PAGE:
BACKGROUND OF THE INVENTION

1. Field of the Invention

The present invention relates to the field of relational objects and navigation via a user interface of a relational object hierarchy.

2. Description of the Related Art

In computing environments, various types of data structures are used to represent hierarchical data. One such data structure is a tree, which is relatively easy to navigate but is limited in the types of hierarchies it can represent. Another such structure is a graph, which is more versatile but is more difficult to represent and navigate.

Graphical controls are used in a variety of software programs (“software”) to allow a user to interact with the software and stored data by using a pointer (i.e., a mouse, touch pad, etc.) and manipulate or select a graphical control displayed on the user's display screen. The graphical control is often linked to data stored on the computer system. This method of data presentation and manipulation has proven to be an intuitive and efficient process for user interaction and modification of the underlying data. Accordingly, an interface that presents graphical control for navigation, display, and manipulation of hierarchical data is desirable.

Such an interface is useful in the context of software running locally on a users work-station. Such an interface is also desirable for system software applications that run on a network such as an intranet or the Internet. An increasingly popular feature for enterprise based system applications is to provide some subset of the application's functionality through a browser-based interface that can be used to gain access to data via the Internet, World Wide Web (the Web) portion of the Internet, intranets, extranets, or other computer network. In a network setting, the data often resides on a common server so that it can be shared with more than one user. The users' computer systems (clients) access the data residing on the server from separate computer systems connected to a computer network common to both the server computer system and the client computer systems. The client computer systems display graphical controls to the users representative of the data residing on the server computer system.

A challenge in using a browser-based interface is being able to provide web-based data displays and manipulation controls that require minimal resources on the client computer system. Interactive web-based controls that perform complex tasks have been implemented using Java applet or ActiveX technologies. These technologies require the client computer system to download considerable amounts of compiled code, requiring more processing time than many users are willing to tolerate.

Accordingly, an interface that allows display, navigation, and manipulation of hierarchical data without requiring complex graphical representations that require Java applet or ActiveX technologies would provide for relatively speedy navigation and retrieval of hierarchical information.

What is needed is a method of representing a plurality of hierarchies, wherein at least two of the hierarchies share a common node but have distinct sub-trees flowing from the common node, in a format that is relatively easy for a user to navigate and that requires as little processing time as possible.

BRIEF SUMMARY OF THE INVENTION

A method and system for providing an interface that allows navigation and display of a directed graph are provided. The system is a computer system that may be implemented in software. The interface allows a user to perform top-down and bottom-up traversal, in one-level increments, of the nodes of a graph, wherein the graph includes a plurality of hierarchies. At least one of the hierarchies shares a common node with at least one other of the hierarchies. However, the two hierarchies that share the common node do not share, at least not completely, the exhaustive sub-tree of child nodes of the common node. The interface also allows the user to locate a node of interest in the graph via a “find” function, either alone or in combination with traversal. In at least one embodiment, a focus node is selected by either double-clicking on the object in a display, or by highlighting, with a single click, the desired object and then activating a “bring to focus” object.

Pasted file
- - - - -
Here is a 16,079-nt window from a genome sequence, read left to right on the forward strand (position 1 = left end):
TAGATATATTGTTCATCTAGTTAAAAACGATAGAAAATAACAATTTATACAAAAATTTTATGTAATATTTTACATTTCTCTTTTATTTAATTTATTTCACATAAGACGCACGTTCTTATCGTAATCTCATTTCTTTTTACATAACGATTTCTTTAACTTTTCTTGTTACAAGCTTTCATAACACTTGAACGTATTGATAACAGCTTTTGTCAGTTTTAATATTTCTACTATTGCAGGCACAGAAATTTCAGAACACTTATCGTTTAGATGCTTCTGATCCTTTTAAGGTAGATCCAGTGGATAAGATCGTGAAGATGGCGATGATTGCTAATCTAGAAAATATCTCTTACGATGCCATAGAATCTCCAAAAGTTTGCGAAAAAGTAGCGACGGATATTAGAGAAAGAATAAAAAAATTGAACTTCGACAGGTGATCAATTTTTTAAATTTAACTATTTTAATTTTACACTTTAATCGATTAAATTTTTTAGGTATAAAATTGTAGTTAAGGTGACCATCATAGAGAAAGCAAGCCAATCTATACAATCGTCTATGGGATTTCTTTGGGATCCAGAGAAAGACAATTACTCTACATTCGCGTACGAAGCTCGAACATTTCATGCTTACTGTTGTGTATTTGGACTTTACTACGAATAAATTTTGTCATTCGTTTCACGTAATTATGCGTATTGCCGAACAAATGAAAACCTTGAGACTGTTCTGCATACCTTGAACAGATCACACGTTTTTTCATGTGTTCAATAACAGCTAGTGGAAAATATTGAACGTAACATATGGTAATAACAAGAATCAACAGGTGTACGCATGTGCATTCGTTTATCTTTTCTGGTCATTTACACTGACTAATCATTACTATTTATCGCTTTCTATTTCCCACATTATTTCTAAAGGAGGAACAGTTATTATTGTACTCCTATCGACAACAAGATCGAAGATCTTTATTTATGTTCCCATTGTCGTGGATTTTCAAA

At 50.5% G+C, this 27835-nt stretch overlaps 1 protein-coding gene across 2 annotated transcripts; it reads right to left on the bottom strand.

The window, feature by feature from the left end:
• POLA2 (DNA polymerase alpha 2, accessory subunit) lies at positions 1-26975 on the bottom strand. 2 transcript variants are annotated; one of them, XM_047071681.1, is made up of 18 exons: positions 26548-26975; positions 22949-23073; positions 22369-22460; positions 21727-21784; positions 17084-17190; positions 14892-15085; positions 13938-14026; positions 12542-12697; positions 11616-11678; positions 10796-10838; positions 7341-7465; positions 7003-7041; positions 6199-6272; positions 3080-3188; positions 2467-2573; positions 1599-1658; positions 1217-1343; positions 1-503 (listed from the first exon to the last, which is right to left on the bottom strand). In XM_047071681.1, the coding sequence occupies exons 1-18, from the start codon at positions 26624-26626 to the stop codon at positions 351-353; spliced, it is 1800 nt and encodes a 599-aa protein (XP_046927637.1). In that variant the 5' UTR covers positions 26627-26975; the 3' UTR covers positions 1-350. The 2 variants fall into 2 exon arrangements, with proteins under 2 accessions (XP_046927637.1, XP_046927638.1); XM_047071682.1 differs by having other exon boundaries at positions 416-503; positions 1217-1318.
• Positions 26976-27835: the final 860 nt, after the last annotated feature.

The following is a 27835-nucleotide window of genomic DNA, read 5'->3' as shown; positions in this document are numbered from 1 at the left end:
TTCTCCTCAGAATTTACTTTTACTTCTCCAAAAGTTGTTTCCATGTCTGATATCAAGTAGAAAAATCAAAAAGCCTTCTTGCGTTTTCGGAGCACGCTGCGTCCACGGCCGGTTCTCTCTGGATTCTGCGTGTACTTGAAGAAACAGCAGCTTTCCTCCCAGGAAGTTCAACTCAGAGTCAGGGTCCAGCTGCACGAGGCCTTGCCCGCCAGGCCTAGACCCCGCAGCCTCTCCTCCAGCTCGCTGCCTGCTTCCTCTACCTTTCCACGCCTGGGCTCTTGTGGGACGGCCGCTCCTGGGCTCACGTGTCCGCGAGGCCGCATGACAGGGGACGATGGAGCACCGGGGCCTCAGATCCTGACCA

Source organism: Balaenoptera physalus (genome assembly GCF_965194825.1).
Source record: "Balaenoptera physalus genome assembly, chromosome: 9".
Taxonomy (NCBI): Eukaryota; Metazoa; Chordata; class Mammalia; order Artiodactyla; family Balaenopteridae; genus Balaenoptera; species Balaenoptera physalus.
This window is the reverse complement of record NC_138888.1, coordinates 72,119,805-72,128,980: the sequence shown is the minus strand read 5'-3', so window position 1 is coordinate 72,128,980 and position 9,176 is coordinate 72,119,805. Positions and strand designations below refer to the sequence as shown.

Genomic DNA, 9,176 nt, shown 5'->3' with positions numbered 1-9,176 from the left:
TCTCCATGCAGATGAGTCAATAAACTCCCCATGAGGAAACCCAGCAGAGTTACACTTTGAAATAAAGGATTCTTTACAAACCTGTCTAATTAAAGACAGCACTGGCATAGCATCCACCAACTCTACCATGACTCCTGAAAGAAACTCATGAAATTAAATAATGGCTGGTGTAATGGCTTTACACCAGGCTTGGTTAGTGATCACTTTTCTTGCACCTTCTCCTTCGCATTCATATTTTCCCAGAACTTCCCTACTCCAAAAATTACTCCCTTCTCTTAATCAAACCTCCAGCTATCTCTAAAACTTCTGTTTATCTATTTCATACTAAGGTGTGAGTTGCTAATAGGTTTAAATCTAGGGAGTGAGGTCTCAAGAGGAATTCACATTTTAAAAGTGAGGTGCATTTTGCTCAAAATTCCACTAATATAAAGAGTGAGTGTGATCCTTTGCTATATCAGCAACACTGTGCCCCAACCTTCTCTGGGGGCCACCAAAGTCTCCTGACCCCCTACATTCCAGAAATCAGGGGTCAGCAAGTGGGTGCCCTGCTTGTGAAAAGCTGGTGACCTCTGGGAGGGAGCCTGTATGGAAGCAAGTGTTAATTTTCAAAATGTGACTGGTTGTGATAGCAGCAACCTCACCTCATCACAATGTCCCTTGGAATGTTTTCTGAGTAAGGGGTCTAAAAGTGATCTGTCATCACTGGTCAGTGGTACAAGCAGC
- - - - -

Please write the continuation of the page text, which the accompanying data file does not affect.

The focus node is displayed on the interface, as are any parent nodes of the focus node. If a parent node of the focus node has been previously selected for the focus node, the focus node has a selected “context.” Any in-context child nodes for the focus node, from the next-lower level of the child sub-tree for the focus node, are also displayed on the interface. Along with the focus node, only one level of child-node(s) [at most] and one level of parent node(s) [at most] are displayed at one time. This three-level view provides for an abbreviated, more useful fisheye view of the hierarchy of interest.

In at least one embodiment, a method for navigating and displaying a plurality of relational objects is provided. The plurality of relational objects comprise a directed graph, the directed graph further comprising a plurality of hierarchies wherein a first of the plurality of hierarchies shares a common node with a second of the plurality of hierarchies, wherein the common node is the parent node for a child sub-tree, and wherein at least one of the first and second hierarchies does not include all nodes of the child sub-tree. The method includes receiving a selection input and identifying, based on the selection input, a focus node, the focus node being one of the plurality of relational objects. The method further includes displaying the focus node on a display medium. The method further includes determining whether a child node of the focus node exists, wherein the child node comprises one of the plurality of relational objects other than the focus node, the child node having a subordinate relationship with the focus node. If a child node exists, the method further comprises displaying the child node on the display medium. The method further comprises determining whether a parent node of the focus node exists, wherein the parent node comprises one of the plurality of relational objects other than the focus node and the child node, the focus node having a relationship subordinate to the parent node. If a parent object exists, the method further includes displaying on a display medium the parent node.